Sythyry (sythyry) wrote,
Sythyry
sythyry

Artillery Dance 2 (Mating Flight 39/240)

The next barrage included a peppering of little mortars and other whatnots. Some of the shells exploded in the air next to me, in tight little yips of mild danger. There were too many of them to circle. So I made up a new dance move, flying right under the shells and letting them explode on my back if they felt so inclined, and spatter on the Ulthana’s Targe.

Osoth and Nrararn flew up frantically, suitably fretful. “Jyothky! What, what is this? Why do you court danger and destruction under the guns of the hovens? You should stay home and court the drakes who desire you!” Guess which one that was.

“Come dance with me!” I hooted back at them.

Osoth’s look of offended dignity was worth all the earlier boredom. He circled up very high. Nrararn laughed, and flew over to me. He told his sylphs to whisper to me of the flight of the projectiles. That’s much more accurate and helpful than relying on vision and kineception, especially when there are so many of them.

And then Nrararn and I danced and play-fought through the next four barrages. We chased each other up and down the parabolas of heavy shells, pulling up into the sky as the shells crashed into this or that hoven neighborhood. (Which explains how the city is so demolished, if they always fight like this.) We circled each other in the paths of the silly little ray guns.

Then I play-snapped at his wing just as he was dodging several shells, and he missed, and one of them got through his the Small Wall (which isn’t much good against physical attacks anyways) and sort of wrecked his left rear wing. A great cheer went up from the watching hovens.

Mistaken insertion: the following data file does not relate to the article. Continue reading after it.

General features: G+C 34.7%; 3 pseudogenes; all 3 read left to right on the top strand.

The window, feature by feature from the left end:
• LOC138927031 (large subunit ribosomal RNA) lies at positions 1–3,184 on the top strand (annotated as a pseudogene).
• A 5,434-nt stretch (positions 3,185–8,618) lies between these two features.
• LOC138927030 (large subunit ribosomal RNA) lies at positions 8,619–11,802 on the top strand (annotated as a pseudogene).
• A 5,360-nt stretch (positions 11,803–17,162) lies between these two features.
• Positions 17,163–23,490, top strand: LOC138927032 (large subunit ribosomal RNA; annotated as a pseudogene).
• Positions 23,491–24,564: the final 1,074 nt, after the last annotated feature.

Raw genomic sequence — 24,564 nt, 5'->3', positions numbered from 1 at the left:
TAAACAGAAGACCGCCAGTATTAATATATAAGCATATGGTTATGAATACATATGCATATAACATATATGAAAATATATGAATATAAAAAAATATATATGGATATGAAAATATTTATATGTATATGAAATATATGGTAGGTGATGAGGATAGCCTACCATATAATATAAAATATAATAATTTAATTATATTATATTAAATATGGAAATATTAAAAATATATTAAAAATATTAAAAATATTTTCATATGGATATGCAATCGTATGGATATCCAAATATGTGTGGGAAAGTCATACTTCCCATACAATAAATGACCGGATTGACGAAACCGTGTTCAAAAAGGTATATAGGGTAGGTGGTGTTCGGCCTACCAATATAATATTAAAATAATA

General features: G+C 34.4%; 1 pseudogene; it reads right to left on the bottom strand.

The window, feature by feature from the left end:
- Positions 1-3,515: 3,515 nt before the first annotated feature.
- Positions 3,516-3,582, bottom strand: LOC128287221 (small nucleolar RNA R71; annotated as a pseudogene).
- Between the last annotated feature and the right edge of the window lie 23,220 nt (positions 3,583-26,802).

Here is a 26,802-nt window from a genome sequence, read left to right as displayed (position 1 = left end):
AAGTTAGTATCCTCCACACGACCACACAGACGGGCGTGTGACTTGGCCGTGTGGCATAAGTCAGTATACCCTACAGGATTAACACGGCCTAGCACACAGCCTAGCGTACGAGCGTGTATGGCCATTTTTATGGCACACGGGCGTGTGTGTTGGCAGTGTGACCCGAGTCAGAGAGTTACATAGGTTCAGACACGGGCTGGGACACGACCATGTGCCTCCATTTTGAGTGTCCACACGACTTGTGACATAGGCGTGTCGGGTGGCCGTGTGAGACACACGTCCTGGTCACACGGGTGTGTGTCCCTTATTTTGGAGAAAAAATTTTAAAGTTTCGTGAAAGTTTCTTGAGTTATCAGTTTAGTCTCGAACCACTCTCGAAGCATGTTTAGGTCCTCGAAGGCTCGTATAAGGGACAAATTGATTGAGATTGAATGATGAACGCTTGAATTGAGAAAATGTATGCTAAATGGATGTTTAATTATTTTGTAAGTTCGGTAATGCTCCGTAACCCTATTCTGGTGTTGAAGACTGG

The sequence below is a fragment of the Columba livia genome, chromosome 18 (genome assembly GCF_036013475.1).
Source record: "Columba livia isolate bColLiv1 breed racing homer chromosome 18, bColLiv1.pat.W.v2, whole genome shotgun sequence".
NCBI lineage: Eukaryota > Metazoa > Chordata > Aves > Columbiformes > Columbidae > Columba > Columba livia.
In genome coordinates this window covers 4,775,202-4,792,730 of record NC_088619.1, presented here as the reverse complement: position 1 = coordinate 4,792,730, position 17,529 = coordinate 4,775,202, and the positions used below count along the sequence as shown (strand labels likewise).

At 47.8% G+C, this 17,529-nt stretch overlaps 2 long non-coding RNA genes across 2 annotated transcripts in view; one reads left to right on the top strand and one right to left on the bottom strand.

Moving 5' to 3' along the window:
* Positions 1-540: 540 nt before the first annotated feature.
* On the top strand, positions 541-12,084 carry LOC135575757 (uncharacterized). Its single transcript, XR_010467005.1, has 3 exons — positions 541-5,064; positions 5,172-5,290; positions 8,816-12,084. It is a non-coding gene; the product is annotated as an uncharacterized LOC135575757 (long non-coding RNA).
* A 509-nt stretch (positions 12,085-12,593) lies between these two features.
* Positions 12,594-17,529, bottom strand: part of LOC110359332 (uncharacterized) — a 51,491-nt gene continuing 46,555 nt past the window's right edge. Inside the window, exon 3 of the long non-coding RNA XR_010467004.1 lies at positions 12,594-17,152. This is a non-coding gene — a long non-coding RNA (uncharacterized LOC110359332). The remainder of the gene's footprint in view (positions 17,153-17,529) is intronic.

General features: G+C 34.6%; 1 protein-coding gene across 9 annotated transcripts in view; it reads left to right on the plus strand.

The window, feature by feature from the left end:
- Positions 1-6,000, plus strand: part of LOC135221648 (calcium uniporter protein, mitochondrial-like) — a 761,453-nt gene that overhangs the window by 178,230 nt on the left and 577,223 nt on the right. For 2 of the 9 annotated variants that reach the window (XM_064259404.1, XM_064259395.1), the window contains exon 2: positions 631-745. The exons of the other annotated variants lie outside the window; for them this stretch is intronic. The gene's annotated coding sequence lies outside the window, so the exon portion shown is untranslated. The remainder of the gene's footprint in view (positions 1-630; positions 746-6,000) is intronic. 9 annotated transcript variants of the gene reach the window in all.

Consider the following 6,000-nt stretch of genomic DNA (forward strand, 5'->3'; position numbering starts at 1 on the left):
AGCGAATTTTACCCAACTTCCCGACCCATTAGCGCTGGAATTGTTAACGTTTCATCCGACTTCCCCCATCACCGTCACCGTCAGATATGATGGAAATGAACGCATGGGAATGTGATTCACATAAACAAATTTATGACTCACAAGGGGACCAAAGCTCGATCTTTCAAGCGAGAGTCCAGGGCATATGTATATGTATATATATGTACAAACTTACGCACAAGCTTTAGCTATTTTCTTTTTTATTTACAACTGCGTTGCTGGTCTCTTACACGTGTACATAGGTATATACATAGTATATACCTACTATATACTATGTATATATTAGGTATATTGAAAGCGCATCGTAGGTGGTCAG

Well, some air spirits and I grabbed him and towed him up high high high! He healed himself frantically with the Put-Together-Now — he’s pretty good with it. Osoth took care to kill the soldiers who had shot that gun with his graveyard dust breath.

Five miles up, I tried to apologize. “I’m very sorry! I don’t want to hurt your wing when it’s not on purpose!”

“Oh, no problem, no problem.” He looked a bit shaky though, but he tried to be cheerful. “It’s all part of the testing, isn’t it? If the artillery could touch me without help from a dragon, then I should be ashamed.”

It’s so nice to hear him bragging properly. To say nothing of dancing nicely with me. And rushing off to rescue me. I wasn’t exactly eager to mate. (I’ve never been eager to mate in my life. As far as I know, which isn’t very far.) But I did have a duty to my fiancés — and to myself, really. And everyone’s supposed to enjoy coitus, aren’t they? So it seemed like a good situation to demand my prenuptial rights.

Then I thought of one more way to procrastinate, maybe for a long time.

«Ythac? Would you be horribly offended if I coupled for my first time with someone who isn’t you?» I wrote.

«Go ahead. I’m not expecting much physical affection from you. You know that,» he wrote back. I didn’t know that.

«You’re sure?»

«Jyothky, I am sure. I will bite your left foreleg very hard if you come back a virgin,» he wrote.

So much for procrastinating.

Duty

“Nrararn, have you ever coupled with me yet?” I don’t actually remember what I said to him, and I really don’t want to remind him. It came out as something wrong like that, though.

“Not yet,” said Nrararn, who suddenly looked very hopeful.

“You’ve taken so many lovers that the memory of one blurs into that of another?” asked Osoth. “Could it be that you are Arilash, come disguised as Jyothky?”

I collected a few wits and a few manners. “I mean, will you couple with me now, Nrararn? … Then you, Osoth.”

“I’d be delighted to,” said Nrararn. It’s not like he’s in any position to refuse. But he sounded fairly pleased about it.

“I shall, of course, attend to our defenses whilst the two of you take delights in one another. Then I shall demonstrate to Jyothky of the great value of superior wisdom and deeper perspective,” said Osoth.

At which point I remembered that we were high in the sky, over an alien city, with lots of well-armed soldiers. They probably had flying machines. And telescopes. And light recorders. And mass media.

I am so glad we’re going to leave Hove pretty soon. Preferably without ever meeting any hovens socially. Their main impression of me will be as “The dragon who fornicates in the sky. Badly.”

Originally published at Mating Flight. You can comment here or there.

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